One of the biggest takeaways from the past few years is predicting the ups and downs of supply chains. That is nearly impossible, suggested Thomas Kasemir, chief product officer at Productsup.
“Outside forces that can cause disruption will always exist. But as companies work to become more agile to better manage unexpected changes, they also need to rethink how they are communicating supply chain information to their stakeholders,” he told the E-Commerce Times.
Customer loyalty is in a fragile state due to commerce anarchy. It is time for supply chains to become more transparent.
The supply chain was built to be a very efficient, well-oiled system over the last 30 years. In two quick years, it has experienced massive disruptions that have run it off course, observed Walls.
“The truth is that it will take a while for things to get back on track, even well into 2022,” he offered.
All companies do not face the same supply chain issues, or any predicaments whatsoever. Like many aspects of the pandemic, the effects are not universally distributed.
For instance, some companies have invested heavily in building their own supply chain which has been more immune to things like price increases on container shipping. Others may be able to source more materials domestically, avoiding some of the issues at the ports, said Walls.
Some businesses struggle with an inability to provide transparency in supply chains because they rely on dozens of different systems that fail to work cohesively together, according to Kasemir. On average, companies use four different systems just to manage their product information.
“As a result, 83 percent of U.S. decision-makers are concerned with the consistency of product information being passed through their tech stack,” he said.
Sometimes, misinformation among consumers sparks imaginary supply chain issues. For example, leading up to Thanksgiving last year, consumers were concerned about a non-existent pumpkin filling shortage.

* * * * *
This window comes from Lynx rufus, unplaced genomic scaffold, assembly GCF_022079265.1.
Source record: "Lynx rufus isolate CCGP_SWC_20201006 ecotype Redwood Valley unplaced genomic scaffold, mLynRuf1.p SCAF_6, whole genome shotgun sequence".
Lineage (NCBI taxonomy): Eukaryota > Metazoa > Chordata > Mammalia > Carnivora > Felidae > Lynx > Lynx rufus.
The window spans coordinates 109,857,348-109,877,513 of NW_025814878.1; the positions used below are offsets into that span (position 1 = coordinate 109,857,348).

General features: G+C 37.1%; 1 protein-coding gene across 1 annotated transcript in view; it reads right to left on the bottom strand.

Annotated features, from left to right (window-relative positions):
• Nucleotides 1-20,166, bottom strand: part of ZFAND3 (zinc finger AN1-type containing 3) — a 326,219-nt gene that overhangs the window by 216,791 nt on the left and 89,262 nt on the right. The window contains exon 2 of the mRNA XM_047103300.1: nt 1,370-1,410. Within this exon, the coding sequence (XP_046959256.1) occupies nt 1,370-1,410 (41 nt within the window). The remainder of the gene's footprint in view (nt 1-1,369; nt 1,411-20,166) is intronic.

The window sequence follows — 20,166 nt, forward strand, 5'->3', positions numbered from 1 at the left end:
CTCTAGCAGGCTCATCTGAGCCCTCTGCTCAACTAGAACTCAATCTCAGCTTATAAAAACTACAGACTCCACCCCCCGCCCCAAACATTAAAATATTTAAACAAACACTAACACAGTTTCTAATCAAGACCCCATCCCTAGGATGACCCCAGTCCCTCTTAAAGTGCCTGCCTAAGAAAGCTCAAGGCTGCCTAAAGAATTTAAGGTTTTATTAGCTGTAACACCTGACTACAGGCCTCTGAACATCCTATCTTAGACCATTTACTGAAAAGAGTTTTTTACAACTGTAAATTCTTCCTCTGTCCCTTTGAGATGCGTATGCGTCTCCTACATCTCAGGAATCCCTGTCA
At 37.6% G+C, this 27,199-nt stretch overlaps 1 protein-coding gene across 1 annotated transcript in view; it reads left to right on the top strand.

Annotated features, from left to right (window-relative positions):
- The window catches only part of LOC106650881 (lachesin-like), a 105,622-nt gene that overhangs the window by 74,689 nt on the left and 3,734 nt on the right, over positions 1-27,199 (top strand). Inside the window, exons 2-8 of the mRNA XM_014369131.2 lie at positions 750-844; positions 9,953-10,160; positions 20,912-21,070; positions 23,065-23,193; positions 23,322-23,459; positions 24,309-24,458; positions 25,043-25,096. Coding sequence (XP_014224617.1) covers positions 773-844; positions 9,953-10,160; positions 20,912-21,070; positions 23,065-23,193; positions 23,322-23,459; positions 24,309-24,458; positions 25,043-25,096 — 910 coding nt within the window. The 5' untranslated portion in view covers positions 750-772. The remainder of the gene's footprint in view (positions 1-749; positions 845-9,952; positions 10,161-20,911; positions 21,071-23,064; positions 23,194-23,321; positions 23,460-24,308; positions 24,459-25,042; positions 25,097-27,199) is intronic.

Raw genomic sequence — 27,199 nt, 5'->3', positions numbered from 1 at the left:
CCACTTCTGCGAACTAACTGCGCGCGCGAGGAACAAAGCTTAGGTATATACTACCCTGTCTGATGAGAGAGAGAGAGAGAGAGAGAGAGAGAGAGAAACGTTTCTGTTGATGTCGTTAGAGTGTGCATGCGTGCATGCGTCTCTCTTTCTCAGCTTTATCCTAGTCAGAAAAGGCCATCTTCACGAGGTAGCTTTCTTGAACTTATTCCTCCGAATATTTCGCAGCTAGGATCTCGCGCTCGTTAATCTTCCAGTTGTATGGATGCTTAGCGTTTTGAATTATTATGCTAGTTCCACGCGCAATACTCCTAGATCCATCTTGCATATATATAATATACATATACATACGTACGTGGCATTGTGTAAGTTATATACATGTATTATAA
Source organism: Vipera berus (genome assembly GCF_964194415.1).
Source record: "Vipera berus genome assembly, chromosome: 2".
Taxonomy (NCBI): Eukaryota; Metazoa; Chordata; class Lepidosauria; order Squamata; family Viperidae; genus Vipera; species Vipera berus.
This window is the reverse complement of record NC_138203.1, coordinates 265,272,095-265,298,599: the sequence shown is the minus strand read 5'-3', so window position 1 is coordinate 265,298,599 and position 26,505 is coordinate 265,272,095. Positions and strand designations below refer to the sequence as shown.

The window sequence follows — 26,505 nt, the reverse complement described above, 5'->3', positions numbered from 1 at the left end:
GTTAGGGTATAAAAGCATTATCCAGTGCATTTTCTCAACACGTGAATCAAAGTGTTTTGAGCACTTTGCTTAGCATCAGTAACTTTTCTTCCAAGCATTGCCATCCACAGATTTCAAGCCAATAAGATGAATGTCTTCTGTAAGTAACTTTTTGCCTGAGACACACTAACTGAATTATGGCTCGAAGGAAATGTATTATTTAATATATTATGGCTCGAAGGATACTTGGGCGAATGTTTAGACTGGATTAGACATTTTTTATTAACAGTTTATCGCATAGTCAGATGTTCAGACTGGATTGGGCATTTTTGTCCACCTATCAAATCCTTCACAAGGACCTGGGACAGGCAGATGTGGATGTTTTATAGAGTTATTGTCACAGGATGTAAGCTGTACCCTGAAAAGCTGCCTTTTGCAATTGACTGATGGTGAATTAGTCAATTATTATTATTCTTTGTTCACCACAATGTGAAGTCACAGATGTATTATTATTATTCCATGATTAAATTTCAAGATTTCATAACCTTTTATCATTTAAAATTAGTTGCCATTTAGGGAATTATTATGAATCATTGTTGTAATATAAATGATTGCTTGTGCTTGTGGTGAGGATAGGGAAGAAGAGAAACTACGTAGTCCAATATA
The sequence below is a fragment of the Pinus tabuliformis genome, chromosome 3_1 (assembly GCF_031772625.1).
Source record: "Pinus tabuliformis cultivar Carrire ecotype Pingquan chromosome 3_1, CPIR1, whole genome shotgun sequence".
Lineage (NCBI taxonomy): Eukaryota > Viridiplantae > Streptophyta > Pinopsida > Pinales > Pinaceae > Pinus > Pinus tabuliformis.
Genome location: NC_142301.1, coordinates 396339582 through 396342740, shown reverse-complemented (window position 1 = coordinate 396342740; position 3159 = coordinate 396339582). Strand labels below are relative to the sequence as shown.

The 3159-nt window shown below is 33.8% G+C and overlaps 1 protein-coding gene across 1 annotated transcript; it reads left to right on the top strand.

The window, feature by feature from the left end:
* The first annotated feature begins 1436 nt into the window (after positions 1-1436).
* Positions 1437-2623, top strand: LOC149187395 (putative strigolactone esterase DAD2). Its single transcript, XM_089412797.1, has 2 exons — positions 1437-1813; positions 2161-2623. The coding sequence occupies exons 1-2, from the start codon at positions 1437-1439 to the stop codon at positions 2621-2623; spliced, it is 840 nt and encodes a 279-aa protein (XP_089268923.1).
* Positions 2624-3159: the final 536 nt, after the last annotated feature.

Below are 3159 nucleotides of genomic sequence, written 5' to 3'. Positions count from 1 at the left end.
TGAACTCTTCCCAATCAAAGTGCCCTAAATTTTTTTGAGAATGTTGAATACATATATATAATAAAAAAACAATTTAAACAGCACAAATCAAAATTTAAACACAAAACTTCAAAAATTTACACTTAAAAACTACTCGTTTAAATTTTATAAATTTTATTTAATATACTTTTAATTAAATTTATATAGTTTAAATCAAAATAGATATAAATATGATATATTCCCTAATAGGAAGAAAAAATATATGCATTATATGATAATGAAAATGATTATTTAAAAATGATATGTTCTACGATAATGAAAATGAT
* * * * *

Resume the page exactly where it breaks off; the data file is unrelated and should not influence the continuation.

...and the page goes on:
“Failing to provide shoppers with up-to-date, consistent product information can have a significantly negative impact on sales and consumer trust,” said Kasemir.
Managing product data across supply chains is extremely difficult in today’s complex commerce ecosystem. Companies source product data from thousands of different suppliers. Then, they must reformat the data to meet requirements for various marketing and selling channels.
“With hundreds of thousands of consumer touchpoints spread out across online marketplaces, social media platforms, DTC sites, physical stores, and more, ensuring product data is accurate in every location is nearly impossible,” he added.
Managing Value Chains
Communicating supply chain information to consumers comes down to how well a company can manage its product information value chains. These are the pathways in which product information flows across supply chains as it moves from suppliers to retailers to shopping channels to buyers. It eventually loops back to suppliers in the form of feedback or returns, said Kasemir.
That should be done with a product-to-consumer management strategy, where companies use a centralized view and streamline the flow of product information.
The key features of this approach include large-scale sourcing of product information from an infinite number of sources, real-time product data syndication to many marketing and selling channels, and continuous monitoring and updating of all data touchpoints.